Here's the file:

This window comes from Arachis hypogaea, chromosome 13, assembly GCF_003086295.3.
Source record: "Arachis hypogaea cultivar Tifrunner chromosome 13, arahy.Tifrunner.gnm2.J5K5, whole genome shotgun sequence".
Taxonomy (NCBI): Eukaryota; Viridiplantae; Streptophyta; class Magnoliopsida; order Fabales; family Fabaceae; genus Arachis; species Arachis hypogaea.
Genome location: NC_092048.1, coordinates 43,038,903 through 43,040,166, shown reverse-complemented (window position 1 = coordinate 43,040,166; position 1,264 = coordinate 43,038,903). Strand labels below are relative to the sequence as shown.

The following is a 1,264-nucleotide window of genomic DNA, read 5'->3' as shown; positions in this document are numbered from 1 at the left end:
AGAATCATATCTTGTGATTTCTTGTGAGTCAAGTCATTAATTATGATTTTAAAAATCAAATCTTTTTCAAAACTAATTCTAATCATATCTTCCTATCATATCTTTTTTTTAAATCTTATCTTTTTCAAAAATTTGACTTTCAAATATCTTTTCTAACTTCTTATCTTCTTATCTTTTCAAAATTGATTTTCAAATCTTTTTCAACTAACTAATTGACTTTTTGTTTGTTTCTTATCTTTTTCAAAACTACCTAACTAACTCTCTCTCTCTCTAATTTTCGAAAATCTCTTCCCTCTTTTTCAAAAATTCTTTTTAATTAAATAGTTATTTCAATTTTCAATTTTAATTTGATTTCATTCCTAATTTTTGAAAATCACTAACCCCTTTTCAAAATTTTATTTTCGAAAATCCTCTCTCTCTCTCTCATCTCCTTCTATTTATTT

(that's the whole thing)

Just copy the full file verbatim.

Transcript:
This window comes from Arachis hypogaea, chromosome 13, assembly GCF_003086295.3.
Source record: "Arachis hypogaea cultivar Tifrunner chromosome 13, arahy.Tifrunner.gnm2.J5K5, whole genome shotgun sequence".
Taxonomy (NCBI): Eukaryota; Viridiplantae; Streptophyta; class Magnoliopsida; order Fabales; family Fabaceae; genus Arachis; species Arachis hypogaea.
Genome location: NC_092048.1, coordinates 43,038,903 through 43,040,166, shown reverse-complemented (window position 1 = coordinate 43,040,166; position 1,264 = coordinate 43,038,903). Strand labels below are relative to the sequence as shown.

The following is a 1,264-nucleotide window of genomic DNA, read 5'->3' as shown; positions in this document are numbered from 1 at the left end:
AGAATCATATCTTGTGATTTCTTGTGAGTCAAGTCATTAATTATGATTTTAAAAATCAAATCTTTTTCAAAACTAATTCTAATCATATCTTCCTATCATATCTTTTTTTTAAATCTTATCTTTTTCAAAAATTTGACTTTCAAATATCTTTTCTAACTTCTTATCTTCTTATCTTTTCAAAATTGATTTTCAAATCTTTTTCAACTAACTAATTGACTTTTTGTTTGTTTCTTATCTTTTTCAAAACTACCTAACTAACTCTCTCTCTCTCTAATTTTCGAAAATCTCTTCCCTCTTTTTCAAAAATTCTTTTTAATTAAATAGTTATTTCAATTTTCAATTTTAATTTGATTTCATTCCTAATTTTTGAAAATCACTAACCCCTTTTCAAAATTTTATTTTCGAAAATCCTCTCTCTCTCTCTCATCTCCTTCTATTTATTT